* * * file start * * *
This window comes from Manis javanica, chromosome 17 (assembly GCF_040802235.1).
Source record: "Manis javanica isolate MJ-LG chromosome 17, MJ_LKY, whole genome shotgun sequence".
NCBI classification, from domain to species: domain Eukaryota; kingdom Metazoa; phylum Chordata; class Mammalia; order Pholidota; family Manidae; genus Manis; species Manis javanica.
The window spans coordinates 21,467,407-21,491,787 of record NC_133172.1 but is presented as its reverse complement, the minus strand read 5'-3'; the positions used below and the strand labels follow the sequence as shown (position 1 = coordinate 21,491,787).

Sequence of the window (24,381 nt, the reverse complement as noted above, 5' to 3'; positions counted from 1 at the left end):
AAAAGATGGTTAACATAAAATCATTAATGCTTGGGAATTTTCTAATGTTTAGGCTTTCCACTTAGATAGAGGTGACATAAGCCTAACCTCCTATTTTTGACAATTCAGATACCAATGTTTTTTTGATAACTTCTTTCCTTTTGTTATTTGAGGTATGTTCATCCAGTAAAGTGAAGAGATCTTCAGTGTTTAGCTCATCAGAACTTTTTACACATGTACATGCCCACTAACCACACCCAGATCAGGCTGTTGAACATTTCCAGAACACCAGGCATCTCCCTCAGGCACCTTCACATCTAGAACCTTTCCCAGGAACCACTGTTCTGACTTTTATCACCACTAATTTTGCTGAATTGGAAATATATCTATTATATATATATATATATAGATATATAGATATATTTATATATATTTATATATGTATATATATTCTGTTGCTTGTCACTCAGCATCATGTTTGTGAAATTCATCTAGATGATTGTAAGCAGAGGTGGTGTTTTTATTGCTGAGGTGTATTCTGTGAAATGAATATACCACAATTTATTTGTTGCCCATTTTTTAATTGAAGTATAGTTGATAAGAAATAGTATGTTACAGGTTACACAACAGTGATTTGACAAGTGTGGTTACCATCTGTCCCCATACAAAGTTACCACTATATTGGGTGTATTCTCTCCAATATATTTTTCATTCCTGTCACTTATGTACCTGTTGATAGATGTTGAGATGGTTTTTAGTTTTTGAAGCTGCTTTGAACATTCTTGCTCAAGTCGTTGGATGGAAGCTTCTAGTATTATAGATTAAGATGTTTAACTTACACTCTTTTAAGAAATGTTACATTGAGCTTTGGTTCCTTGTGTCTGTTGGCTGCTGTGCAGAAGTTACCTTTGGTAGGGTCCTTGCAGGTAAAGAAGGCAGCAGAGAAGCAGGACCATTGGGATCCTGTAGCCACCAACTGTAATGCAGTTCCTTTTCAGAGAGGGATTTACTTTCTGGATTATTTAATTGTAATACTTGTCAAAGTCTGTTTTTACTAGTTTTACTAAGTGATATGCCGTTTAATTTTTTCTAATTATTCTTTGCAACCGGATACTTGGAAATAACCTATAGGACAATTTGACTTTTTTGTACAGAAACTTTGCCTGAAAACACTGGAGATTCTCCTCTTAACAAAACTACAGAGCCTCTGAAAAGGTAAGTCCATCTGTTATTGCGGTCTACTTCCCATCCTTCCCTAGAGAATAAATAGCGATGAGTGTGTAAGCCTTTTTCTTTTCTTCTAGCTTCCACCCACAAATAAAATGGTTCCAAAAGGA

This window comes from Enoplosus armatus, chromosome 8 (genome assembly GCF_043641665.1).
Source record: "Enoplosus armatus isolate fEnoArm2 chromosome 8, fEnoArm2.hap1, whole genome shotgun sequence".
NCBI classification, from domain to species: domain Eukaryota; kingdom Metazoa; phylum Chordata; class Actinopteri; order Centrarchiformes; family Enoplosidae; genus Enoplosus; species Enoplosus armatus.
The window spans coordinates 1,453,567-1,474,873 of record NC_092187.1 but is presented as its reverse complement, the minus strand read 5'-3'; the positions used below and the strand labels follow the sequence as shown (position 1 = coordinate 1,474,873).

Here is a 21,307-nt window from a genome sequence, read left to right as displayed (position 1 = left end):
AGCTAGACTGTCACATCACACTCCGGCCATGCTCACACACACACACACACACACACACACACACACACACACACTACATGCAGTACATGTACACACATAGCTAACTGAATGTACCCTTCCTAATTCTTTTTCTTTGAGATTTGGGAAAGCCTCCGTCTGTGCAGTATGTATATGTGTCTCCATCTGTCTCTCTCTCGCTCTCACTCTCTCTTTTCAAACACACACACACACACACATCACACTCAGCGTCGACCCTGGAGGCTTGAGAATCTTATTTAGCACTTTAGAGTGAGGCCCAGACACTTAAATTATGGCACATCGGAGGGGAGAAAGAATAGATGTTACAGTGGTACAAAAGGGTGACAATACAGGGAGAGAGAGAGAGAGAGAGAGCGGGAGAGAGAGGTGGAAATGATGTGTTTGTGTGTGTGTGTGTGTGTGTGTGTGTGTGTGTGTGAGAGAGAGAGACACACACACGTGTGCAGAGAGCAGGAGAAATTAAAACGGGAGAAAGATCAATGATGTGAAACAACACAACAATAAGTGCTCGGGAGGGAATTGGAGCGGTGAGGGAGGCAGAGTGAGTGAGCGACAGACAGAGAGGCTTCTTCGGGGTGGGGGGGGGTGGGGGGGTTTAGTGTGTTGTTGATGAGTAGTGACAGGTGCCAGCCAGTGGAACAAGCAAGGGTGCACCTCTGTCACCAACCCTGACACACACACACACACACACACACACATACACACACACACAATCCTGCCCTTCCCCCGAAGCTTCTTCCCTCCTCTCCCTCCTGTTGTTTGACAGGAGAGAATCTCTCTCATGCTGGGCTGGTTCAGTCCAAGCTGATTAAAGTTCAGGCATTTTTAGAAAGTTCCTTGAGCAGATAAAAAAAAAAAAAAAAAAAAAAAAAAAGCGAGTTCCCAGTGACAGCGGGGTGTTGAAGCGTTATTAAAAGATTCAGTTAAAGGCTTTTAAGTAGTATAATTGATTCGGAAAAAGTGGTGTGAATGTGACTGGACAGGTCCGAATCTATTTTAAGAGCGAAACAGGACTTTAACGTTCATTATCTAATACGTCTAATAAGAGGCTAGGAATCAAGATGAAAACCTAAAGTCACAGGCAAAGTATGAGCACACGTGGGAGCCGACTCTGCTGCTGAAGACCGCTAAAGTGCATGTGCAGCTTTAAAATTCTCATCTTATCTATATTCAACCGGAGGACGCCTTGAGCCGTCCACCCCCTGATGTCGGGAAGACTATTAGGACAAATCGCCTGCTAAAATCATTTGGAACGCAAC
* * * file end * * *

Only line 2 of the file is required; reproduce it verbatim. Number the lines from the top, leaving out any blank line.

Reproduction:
Source record: "Manis javanica isolate MJ-LG chromosome 17, MJ_LKY, whole genome shotgun sequence".